I would vote for employee representation. There are a number of ways they could be chosen. It should be seen as fair.
2. Employee Vote
3. Interview and selection by financial employees
4. One bargaining unit and one nonbargaining unit employee (for companies with unions.)
I have found that involving employees and sharing generally results in very good results. And you just might be very surprised as to how financially educated some employees are that may not be in Company financial positions.
Adequate protection of employees' financial future via representation on the Retirement Board has been the law in Florida for Police and Fire Pension Plans since 1986. Who can better represent the interest of the Police Officers and Fire Fighter members, than the Police Officers and Fire Fighters members themselves? 40% of Trustee Board Members are employees, 40% appointed by the Plan Sponsor and 20% selected by the employee and plan sponsor trustees. Our system has been working for over 14 years. Congress should not waste time trying to reinvent the wheel, just roll along with one that has proven to work.
On one hand, I think a "worker" representative on an investment board would be pleasantly surprised at how much we actually do to ensure that our 401k investments are appropriate. They probably have NO idea of the amount of monitoring, due diligence, planning and communications that is required to maintain a well-diversified array of investments. I'd love to have "Joe or Mary Six Pack" see how much time and effort go into the plans.
On the other hand, the "worker" representative could have a hidden agenda. But then again, there's always someone with a hidden agenda.
It appears to me that we currently have laws and internal controls and duties in place and yet they are not enforced or followed. By adding a participant as a representative it would bring a sort of "checks and balances" aspect but this is primarily a sophists argument. The people currently responsible with fiduciary duties should be held accountable and that type of culture should be fostered by setting consistent examples punishment for those who breach their duties. The participant representative may not be knowledgeable. They may breach their duty just as easily as the others. It sounds good but whether it would have a direct material impact in forcing others to do their duty is questionable.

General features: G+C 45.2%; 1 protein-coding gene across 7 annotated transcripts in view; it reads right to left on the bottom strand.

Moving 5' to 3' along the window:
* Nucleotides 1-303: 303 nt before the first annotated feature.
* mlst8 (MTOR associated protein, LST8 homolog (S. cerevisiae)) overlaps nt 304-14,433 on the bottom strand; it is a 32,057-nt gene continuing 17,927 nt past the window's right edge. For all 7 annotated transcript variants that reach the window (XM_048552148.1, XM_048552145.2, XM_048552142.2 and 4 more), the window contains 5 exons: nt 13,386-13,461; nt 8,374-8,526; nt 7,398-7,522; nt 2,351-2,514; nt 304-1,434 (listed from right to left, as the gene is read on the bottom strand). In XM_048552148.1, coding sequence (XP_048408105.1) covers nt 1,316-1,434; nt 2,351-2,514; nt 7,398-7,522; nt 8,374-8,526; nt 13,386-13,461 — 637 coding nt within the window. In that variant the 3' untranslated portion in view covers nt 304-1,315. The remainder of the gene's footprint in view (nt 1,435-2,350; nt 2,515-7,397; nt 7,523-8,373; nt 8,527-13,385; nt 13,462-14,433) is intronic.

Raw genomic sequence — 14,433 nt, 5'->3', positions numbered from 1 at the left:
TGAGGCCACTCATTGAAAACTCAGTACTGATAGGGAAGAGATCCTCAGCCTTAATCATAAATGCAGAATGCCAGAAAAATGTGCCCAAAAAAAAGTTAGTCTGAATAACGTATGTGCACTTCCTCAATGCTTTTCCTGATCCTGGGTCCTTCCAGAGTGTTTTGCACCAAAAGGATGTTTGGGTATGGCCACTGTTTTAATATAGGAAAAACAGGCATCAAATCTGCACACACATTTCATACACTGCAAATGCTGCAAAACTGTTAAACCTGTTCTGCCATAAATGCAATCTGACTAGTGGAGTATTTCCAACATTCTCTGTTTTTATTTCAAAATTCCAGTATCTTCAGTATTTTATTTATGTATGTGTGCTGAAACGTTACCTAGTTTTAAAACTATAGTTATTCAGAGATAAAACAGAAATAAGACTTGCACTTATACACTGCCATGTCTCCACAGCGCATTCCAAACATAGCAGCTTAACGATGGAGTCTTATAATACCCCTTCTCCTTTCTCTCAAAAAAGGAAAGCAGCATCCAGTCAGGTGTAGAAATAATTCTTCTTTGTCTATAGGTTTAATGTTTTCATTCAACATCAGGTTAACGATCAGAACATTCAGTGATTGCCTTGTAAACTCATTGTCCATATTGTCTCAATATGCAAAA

If "regular" employees are represented on the boards that determine 401(k) 's the boards won't have the same information available. They won't talk about the same things they do today. This won't help to prevent another Enron, because the greedy won't let the rank and file in on their plans.
In government plans, employee representation on governing boards that have responsibility for benefit plans is typical. This may be a union representative, someone elected by the various participant groups, or someone appointed by the governor (mayor, etc). My experience is that this works well and gives employees a certain comfort level that they are given a voice regarding plan decisions.
These representatives will come from among the same employees who don't pay attention now? Or know the difference between a bond and a stock? Somehow I see this as babysitting a whole new crop of people who have a taste for POWER but don't know anything about the business.
I think there must be a better way than make such a requirement. Nor do I think it will resolve the issue.
Unfortunately, in extremely simplistic terms I liken the accounting mess that is typified by Enron and Global Crossing to a fire. Should one conduct fire drills even if one's own employer says the building will never burn? ABSOLUTELY. By the same token one must be master of one's own fate by paying attention to one's own financial circumstances.